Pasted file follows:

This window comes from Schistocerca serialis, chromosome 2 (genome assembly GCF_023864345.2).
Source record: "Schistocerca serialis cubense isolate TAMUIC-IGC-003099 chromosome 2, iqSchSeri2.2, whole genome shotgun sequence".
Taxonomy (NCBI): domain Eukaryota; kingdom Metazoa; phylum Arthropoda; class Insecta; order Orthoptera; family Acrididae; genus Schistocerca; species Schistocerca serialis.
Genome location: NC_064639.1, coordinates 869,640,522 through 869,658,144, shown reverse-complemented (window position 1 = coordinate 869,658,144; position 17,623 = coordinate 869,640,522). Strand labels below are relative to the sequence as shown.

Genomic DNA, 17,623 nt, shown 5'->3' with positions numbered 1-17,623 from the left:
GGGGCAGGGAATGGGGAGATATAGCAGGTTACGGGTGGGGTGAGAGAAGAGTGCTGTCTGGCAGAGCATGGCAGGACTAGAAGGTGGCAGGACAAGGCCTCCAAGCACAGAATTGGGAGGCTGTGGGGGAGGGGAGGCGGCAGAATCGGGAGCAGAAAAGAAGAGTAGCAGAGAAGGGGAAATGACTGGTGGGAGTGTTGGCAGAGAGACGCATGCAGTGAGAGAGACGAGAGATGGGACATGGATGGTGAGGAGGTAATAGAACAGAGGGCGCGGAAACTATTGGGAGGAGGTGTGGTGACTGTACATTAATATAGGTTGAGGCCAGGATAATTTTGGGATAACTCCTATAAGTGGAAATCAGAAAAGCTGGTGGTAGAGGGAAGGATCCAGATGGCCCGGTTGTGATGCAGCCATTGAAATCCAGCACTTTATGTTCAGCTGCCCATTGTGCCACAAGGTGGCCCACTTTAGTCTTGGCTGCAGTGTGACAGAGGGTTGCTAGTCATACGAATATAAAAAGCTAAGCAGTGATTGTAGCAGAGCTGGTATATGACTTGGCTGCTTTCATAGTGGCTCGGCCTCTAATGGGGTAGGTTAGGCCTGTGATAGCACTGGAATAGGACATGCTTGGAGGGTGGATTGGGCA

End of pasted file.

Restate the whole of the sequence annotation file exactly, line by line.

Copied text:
This window comes from Schistocerca serialis, chromosome 2 (genome assembly GCF_023864345.2).
Source record: "Schistocerca serialis cubense isolate TAMUIC-IGC-003099 chromosome 2, iqSchSeri2.2, whole genome shotgun sequence".
Taxonomy (NCBI): domain Eukaryota; kingdom Metazoa; phylum Arthropoda; class Insecta; order Orthoptera; family Acrididae; genus Schistocerca; species Schistocerca serialis.
Genome location: NC_064639.1, coordinates 869,640,522 through 869,658,144, shown reverse-complemented (window position 1 = coordinate 869,658,144; position 17,623 = coordinate 869,640,522). Strand labels below are relative to the sequence as shown.

Genomic DNA, 17,623 nt, shown 5'->3' with positions numbered 1-17,623 from the left:
GGGGCAGGGAATGGGGAGATATAGCAGGTTACGGGTGGGGTGAGAGAAGAGTGCTGTCTGGCAGAGCATGGCAGGACTAGAAGGTGGCAGGACAAGGCCTCCAAGCACAGAATTGGGAGGCTGTGGGGGAGGGGAGGCGGCAGAATCGGGAGCAGAAAAGAAGAGTAGCAGAGAAGGGGAAATGACTGGTGGGAGTGTTGGCAGAGAGACGCATGCAGTGAGAGAGACGAGAGATGGGACATGGATGGTGAGGAGGTAATAGAACAGAGGGCGCGGAAACTATTGGGAGGAGGTGTGGTGACTGTACATTAATATAGGTTGAGGCCAGGATAATTTTGGGATAACTCCTATAAGTGGAAATCAGAAAAGCTGGTGGTAGAGGGAAGGATCCAGATGGCCCGGTTGTGATGCAGCCATTGAAATCCAGCACTTTATGTTCAGCTGCCCATTGTGCCACAAGGTGGCCCACTTTAGTCTTGGCTGCAGTGTGACAGAGGGTTGCTAGTCATACGAATATAAAAAGCTAAGCAGTGATTGTAGCAGAGCTGGTATATGACTTGGCTGCTTTCATAGTGGCTCGGCCTCTAATGGGGTAGGTTAGGCCTGTGATAGCACTGGAATAGGACATGCTTGGAGGGTGGATTGGGCA